A former alcoholic with no interest in religion for much of his life, in November 1999, in the heat of the 2000 presidential campaign, Bush suddenly ingratiated himself with the Christian Right with the timely release of a book, A Charge to Keep, that was a testimony of his personal faith in Christ. This was followed by a December 1999 public statement, made during a debate between Republican candidates, that Jesus Christ was his favorite philosopher. During the campaign, Bush frequently told evangelical audiences that Christ had “changed” his heart and in the years following his election described his salvation experience, or more properly, experiences. At various times in his writings and discourses Bush credited either evangelist Arthur Blessit in 1984, or evangelist Billy Graham in 1985, for leading him to Christ. Regardless of the eventual differing salvation experiences (Graham disputed Bush’s account concerning him), a major part of Bush’s narrative of sin and redemption during the 2000 campaign was his turning from alcohol in 1986 and his belief that public service was his divine destiny.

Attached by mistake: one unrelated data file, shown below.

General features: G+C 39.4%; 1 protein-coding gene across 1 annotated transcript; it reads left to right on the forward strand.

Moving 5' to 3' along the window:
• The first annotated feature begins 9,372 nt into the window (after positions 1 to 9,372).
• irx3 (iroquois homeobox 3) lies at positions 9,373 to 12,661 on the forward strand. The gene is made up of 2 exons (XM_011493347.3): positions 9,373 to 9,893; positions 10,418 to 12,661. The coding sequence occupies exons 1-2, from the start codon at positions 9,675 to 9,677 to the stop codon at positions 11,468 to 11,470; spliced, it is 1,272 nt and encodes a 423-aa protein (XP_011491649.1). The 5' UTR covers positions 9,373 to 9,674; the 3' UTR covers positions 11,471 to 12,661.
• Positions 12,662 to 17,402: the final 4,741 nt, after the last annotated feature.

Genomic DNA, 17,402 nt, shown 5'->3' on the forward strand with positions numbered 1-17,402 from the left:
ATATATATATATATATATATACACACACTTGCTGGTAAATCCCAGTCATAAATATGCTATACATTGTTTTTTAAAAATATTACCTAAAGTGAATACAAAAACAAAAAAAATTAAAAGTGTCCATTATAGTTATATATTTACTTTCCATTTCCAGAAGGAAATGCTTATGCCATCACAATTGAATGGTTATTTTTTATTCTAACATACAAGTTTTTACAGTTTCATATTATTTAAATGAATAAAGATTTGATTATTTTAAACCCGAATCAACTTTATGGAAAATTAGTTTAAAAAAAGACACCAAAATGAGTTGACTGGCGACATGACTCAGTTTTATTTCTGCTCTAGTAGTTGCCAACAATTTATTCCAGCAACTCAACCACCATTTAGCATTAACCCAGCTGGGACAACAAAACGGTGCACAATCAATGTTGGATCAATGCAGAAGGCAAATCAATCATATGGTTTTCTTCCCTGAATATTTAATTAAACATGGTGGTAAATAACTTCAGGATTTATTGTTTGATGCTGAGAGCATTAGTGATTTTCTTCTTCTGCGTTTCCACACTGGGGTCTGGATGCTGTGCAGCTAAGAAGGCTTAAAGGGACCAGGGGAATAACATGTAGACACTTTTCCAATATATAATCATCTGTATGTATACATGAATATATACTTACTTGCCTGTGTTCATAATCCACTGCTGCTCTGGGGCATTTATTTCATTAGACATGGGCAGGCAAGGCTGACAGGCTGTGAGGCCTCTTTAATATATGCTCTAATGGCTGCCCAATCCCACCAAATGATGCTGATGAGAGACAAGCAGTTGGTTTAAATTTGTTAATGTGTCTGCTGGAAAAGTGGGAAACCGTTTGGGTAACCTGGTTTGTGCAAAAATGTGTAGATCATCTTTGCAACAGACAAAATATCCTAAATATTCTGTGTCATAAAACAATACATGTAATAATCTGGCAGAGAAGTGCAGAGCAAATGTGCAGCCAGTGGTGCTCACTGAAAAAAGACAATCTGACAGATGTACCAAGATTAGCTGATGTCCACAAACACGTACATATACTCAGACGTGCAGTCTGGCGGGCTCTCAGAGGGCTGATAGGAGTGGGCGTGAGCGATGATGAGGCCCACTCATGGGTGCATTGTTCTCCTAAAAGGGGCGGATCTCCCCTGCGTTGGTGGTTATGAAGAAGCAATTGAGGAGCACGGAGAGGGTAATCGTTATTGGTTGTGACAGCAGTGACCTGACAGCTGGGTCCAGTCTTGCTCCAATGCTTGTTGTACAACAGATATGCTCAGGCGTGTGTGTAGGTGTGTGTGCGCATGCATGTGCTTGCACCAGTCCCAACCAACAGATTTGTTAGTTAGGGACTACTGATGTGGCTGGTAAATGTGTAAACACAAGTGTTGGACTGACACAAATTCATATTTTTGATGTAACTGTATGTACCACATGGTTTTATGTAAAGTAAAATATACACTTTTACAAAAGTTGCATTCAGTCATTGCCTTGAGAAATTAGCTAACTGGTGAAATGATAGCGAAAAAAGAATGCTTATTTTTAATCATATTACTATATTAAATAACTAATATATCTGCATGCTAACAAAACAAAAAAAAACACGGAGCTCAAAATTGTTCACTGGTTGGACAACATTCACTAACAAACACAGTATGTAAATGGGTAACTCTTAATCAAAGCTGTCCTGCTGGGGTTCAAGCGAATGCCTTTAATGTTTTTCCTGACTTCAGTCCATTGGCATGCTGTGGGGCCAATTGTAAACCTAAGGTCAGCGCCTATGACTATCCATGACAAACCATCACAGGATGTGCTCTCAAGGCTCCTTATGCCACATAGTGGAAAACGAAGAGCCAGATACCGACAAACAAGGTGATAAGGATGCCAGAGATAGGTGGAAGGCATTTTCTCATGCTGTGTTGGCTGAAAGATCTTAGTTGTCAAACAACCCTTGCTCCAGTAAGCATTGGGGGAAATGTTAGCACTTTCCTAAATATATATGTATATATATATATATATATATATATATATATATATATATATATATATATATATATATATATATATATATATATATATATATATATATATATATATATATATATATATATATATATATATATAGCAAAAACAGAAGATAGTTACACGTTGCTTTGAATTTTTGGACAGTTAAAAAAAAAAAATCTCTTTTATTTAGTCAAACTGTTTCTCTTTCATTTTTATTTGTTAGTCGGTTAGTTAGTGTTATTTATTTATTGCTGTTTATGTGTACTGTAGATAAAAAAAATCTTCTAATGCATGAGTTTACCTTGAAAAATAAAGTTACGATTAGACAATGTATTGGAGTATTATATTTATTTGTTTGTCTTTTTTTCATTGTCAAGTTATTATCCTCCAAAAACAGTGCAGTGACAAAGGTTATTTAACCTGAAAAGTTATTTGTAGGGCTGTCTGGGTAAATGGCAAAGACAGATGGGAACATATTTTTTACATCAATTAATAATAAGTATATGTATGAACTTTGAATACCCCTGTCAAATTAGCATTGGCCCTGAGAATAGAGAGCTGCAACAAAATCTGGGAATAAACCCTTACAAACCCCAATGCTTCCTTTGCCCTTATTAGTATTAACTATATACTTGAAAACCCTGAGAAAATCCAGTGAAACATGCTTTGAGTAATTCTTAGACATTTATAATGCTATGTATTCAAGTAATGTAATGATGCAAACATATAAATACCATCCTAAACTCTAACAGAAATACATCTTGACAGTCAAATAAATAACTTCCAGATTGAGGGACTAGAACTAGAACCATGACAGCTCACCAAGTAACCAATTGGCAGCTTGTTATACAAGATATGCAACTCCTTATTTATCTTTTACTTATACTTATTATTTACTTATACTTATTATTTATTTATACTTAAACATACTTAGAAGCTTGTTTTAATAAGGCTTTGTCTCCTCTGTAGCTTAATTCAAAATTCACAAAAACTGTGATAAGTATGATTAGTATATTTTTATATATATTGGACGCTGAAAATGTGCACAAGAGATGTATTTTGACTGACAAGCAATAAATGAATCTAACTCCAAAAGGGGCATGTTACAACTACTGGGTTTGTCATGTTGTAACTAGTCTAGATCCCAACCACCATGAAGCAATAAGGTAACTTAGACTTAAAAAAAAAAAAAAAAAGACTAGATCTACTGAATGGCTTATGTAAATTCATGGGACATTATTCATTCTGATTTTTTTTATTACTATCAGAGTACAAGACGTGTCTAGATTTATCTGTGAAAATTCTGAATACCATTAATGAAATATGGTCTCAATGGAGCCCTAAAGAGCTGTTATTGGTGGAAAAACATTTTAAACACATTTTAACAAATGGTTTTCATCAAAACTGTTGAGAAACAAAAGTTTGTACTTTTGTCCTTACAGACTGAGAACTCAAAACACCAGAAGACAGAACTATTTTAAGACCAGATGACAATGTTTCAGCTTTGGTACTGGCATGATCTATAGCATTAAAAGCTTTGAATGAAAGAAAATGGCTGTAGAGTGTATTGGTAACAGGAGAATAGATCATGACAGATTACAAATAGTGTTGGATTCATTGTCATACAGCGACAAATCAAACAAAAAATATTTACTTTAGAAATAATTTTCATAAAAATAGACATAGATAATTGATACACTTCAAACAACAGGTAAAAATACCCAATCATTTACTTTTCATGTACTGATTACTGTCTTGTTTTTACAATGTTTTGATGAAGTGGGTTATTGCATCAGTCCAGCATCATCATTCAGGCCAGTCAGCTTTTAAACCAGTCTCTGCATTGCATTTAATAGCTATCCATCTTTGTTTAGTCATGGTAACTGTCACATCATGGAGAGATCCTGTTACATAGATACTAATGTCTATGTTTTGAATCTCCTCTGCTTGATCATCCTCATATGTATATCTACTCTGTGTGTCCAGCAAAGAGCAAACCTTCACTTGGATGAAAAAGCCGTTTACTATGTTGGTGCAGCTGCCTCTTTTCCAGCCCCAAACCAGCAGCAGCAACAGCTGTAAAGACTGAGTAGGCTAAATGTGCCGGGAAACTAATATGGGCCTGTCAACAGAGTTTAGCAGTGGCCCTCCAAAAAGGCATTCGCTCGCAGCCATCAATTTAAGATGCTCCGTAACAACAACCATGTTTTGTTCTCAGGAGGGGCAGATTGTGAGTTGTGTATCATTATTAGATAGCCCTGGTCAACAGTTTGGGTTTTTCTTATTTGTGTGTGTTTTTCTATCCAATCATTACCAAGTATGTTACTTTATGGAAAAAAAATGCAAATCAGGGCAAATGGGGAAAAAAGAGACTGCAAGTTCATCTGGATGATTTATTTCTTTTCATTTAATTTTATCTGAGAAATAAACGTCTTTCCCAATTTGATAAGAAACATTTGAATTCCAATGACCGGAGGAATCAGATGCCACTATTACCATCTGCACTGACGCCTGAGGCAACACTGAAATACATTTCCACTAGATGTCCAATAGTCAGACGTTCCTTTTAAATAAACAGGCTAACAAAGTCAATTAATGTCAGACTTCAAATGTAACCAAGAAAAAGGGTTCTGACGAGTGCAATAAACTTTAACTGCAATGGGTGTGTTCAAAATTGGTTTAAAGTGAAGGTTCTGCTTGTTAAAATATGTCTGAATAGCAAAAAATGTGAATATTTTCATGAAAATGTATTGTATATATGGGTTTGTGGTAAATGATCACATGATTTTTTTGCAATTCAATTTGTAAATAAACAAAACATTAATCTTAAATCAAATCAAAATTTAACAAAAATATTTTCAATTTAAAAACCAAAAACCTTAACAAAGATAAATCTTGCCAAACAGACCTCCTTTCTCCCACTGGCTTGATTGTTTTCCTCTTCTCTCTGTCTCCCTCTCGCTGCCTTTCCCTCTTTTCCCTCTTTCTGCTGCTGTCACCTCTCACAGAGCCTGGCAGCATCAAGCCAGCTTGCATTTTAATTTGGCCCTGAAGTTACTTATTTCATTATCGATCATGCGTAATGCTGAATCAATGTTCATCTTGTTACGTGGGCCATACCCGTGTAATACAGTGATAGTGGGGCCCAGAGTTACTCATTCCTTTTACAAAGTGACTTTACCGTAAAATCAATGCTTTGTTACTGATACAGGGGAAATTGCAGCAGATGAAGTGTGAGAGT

Although Al Gore also frequently invoked his personal [Baptist] faith and utilized biblical quotations on the campaign trail, the Christian Right, long committed to the Republican Party, felt that they had finally found a presidential candidate who was one of them. Bush, in effect, was the first major Republican candidate in three decades who not only told conservative evangelicals what they wanted to hear, but lived in their world (never mind that his membership was in the liberal United Methodist Church). In the end, Bush ended the string of Southern Baptist Democrat victories when a highly-divided, conservative-majority U.S. Supreme Court handed a controversial victory to the Republican in the face of uncertainty over which candidate actually won the Florida vote count. Although Gore garnered the greater share of the U.S. popular vote, Bush barely won the electoral count, thanks to the Bush v. Gore decision, in one of the most controversial presidential elections in the nation’s history. The Christian Right’s God thus secured his greatest victory yet in his quest to remake America into his image.
George W. Bush, as providence would have it, came to office at just the right time. The attack on the United States on September 11, 2001 by Islamic fundamentalists made it clear to the Christian Right that America was called to a holy war against Islam and secular liberalism. Two days after 9/11, Southern Baptist leader Jerry Falwell declared: